Background Prevention, rather than treatment, is the key to longer healthier lives. Identifying interventions that will impact positively on road traffic injuries, air quality and encourage active travel is a significant public health challenge. This paper aimed to explore whether 20 mph limits could be useful in achieving this.
Methods Research evidence was reviewed to identify the effect of 20 mph zones and limits on health and well-being. The evidence was then used to estimate the effect of a change to a 20 mph limit on road traffic casualties and air pollution. It was then mapped against the seven goals of the Well-being of Future Generations Act (2015).
Results If all current 30 mph limit roads in Wales became 20 mph limits, it is estimated that 6–10 lives would be saved and 1200–2000 casualties avoided each year, at a value of prevention of £58M–£94M. In terms of air pollution, deaths attributed to nitrogen dioxide (NO2) may increase by 63, and years of life lost by 753. However, deaths attributed to particulates (PM2.5) may decrease by 117 and years of life lost by 1400. Evidence review suggests benefits in terms of road traffic casualties, air quality, active travel, noise pollution, greater social inclusion, greater community cohesion and local business viability.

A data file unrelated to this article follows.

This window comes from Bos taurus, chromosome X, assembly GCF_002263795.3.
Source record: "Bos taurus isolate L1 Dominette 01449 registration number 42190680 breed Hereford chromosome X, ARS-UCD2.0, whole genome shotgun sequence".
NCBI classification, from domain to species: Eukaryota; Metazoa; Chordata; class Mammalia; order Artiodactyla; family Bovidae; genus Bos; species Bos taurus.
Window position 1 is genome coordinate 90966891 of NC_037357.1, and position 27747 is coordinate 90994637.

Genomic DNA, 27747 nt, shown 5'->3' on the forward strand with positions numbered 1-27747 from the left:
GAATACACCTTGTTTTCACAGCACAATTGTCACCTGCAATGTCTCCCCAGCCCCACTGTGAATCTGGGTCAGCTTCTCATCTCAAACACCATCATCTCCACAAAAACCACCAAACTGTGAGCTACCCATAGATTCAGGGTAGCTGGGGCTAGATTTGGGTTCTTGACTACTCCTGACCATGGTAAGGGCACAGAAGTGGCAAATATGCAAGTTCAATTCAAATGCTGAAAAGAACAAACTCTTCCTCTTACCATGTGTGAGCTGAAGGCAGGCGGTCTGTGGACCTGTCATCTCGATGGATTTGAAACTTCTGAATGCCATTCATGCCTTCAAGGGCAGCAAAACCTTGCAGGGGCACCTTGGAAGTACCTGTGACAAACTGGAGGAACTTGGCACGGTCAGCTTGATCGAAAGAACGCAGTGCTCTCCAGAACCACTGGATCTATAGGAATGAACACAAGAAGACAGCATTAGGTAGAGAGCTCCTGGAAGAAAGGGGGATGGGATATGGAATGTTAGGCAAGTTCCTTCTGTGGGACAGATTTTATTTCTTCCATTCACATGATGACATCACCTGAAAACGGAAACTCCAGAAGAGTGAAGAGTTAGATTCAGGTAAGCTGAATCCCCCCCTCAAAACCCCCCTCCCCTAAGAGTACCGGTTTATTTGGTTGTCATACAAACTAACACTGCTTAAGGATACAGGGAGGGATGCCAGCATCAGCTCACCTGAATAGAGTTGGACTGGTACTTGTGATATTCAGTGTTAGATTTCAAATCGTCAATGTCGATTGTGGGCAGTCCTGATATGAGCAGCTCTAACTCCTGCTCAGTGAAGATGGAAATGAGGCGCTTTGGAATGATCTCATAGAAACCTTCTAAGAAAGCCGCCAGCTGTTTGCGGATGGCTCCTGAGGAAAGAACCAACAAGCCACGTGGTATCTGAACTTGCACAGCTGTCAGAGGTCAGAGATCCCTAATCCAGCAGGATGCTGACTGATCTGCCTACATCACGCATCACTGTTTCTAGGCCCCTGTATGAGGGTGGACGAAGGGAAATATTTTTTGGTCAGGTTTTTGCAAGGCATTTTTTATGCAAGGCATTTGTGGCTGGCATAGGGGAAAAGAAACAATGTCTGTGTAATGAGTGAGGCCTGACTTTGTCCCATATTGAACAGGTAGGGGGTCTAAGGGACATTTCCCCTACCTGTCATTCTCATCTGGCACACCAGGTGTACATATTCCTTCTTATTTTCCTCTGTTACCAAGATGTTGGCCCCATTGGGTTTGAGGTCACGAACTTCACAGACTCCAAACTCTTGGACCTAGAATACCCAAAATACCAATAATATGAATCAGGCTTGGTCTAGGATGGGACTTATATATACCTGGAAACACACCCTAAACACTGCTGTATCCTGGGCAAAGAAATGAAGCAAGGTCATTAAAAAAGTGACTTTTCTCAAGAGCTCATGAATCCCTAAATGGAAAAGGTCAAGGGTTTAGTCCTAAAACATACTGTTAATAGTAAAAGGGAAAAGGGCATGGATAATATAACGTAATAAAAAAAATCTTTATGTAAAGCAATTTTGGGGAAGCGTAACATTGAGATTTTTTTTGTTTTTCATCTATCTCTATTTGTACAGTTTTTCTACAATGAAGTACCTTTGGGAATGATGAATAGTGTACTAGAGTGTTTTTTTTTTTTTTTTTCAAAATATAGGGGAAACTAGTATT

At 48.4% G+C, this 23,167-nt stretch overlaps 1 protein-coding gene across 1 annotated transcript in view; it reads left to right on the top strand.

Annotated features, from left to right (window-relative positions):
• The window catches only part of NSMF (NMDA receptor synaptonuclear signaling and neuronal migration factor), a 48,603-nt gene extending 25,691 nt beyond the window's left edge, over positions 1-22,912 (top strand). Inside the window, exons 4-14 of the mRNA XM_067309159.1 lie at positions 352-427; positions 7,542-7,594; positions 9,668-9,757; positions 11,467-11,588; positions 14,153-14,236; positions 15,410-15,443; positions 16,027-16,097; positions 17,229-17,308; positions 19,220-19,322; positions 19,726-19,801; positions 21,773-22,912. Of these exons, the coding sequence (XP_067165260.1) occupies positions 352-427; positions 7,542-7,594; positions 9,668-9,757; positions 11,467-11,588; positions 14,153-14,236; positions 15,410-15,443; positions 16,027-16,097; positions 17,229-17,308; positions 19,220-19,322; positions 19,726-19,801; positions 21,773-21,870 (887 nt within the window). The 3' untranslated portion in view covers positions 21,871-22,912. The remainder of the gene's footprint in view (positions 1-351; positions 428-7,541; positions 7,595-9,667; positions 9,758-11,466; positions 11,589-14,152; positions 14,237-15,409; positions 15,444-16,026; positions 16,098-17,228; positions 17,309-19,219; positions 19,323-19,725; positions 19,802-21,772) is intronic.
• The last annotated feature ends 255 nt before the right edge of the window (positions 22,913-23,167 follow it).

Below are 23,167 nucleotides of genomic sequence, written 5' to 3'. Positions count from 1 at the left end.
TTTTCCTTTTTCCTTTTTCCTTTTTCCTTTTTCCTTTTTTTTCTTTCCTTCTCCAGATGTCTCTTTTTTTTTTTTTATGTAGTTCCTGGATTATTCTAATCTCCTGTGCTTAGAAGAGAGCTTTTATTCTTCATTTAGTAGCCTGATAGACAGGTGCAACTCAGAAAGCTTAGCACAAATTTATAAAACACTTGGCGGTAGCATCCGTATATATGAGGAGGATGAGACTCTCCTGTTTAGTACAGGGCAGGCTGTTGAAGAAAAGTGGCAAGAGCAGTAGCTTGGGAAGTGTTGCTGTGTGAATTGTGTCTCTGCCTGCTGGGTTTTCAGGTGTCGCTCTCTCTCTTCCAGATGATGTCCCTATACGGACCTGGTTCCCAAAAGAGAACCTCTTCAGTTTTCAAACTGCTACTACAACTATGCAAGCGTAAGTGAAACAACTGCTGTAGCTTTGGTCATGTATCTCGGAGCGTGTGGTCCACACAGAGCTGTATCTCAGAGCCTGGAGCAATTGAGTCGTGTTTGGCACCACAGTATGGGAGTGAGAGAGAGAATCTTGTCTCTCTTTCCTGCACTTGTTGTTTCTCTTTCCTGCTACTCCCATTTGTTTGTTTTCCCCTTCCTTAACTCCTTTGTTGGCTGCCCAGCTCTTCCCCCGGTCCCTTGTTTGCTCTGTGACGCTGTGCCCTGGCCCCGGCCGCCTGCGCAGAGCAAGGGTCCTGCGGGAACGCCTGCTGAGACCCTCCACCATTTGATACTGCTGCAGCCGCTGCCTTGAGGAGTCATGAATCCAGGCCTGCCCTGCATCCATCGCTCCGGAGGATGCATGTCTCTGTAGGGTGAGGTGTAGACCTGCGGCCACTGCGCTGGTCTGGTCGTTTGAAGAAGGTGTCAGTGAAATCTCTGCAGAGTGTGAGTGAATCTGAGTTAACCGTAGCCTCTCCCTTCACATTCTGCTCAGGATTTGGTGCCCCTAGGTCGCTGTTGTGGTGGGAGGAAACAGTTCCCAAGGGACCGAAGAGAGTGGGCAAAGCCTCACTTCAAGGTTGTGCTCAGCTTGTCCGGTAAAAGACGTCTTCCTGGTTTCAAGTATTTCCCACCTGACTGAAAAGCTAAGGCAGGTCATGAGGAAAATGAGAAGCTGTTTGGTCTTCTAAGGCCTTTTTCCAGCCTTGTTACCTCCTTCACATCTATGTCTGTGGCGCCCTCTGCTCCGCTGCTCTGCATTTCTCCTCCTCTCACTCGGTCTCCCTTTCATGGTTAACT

Conclusions Road traffic injuries, air pollution and obesity are an inter-related, interdependent triad. The challenge facing public health today is identifying robust interventions that will have positive effects on all three as a minimum; default 20 mph limits is the solution to increasing public health problems in Wales.
- PUBLIC HEALTH POLICY
- AIR POLLUTION
- ENVIRONMENTAL HEALTH
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Contributors SJ and HB developed the idea for the paper, the methods and drafted and edited the paper.
Competing interests None declared.
Provenance and peer review Not commissioned; externally peer reviewed.